Probiotics in the management of colic

Lactobacillus reuteri is one of the probiotics that has been extensively investigated in well-designed clinical trials and systematic reviews. A 2018 meta-analysis provided solid evidence indicating that L reuteri is effective and can be recommended for breastfed infants with colic.[vii] More recently, it has also been demonstrated that an infant formula with partially hydrolysed protein, L reuteri and reduced lactose content alleviated digestive discomfort, including symptoms of infantile colic.[viii] Furthermore, L reuteri appears to confer a prophylactic effect: the use of L reuteri during the first 3 months of life has been shown to reduce the onset and costs associated with FGIDs.[ix]

 

Probiotics in the management of regurgitation

Oral supplementation with L reuteri stimulates gastric emptying in formula-fed infants, thus helping reduce the frequency of regurgitation.[x],[xi] It has also been demonstrated that compared to a standard formula, a starch-thickened partially hydrolysed whey protein formula supplemented with L reuteri is more effective in reducing the frequency of regurgitation and improving gastric emptying in infants with regurgitation (Figure 1).[xii] These data underscore that in addition to parental reassurance and the use of thickened formula, probiotic supplementation with L reuteri may represent another therapeutic option against functional regurgitation.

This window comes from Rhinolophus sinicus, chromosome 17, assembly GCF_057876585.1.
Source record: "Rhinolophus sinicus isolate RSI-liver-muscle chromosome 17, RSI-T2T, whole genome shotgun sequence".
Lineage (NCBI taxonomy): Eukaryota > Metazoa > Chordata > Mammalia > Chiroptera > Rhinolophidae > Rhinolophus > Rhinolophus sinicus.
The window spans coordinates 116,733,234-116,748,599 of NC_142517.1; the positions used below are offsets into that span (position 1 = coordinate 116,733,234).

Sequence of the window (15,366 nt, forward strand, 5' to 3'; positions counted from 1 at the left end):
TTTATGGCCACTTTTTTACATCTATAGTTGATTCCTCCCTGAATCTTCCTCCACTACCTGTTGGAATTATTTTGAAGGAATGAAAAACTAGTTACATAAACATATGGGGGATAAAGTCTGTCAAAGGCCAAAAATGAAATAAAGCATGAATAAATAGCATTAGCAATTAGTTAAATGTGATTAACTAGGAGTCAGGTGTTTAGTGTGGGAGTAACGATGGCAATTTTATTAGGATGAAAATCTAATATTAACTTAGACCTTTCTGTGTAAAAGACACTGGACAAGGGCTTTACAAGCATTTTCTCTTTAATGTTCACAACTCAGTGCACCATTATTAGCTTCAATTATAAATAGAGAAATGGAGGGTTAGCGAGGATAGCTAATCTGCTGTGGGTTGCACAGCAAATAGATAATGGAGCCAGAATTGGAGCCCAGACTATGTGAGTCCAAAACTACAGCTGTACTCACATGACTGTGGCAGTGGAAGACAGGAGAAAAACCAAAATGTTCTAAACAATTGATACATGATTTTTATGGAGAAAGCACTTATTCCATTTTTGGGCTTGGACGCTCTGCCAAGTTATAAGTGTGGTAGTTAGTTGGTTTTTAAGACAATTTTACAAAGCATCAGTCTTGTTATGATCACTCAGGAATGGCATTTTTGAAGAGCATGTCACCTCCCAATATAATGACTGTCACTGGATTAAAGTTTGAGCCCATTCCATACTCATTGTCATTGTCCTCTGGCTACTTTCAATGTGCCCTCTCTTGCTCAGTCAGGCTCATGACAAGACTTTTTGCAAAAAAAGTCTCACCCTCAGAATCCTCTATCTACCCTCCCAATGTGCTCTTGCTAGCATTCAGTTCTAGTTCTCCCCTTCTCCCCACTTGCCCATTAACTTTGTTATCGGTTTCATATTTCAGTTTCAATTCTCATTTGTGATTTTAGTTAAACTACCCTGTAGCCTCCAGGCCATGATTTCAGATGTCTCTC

Probiotics in the management of functional constipation

Constipation is another FGID that commonly manifest during the first year of life. The administration of L reuteri in infants with chronic constipation had a positive effect on bowel frequency.[i] Moreover, a study has been shown that L reuteri had comparable effects as lactulose on bowel movements and faecal consistency in children with functional constipation.[ii] Limited available evidence suggests that L reuteri may play a role in the management of infants with functional constipation; more studies are needed before the routine use of L reuteri in the treatment and prevention functional constipation can be recommended.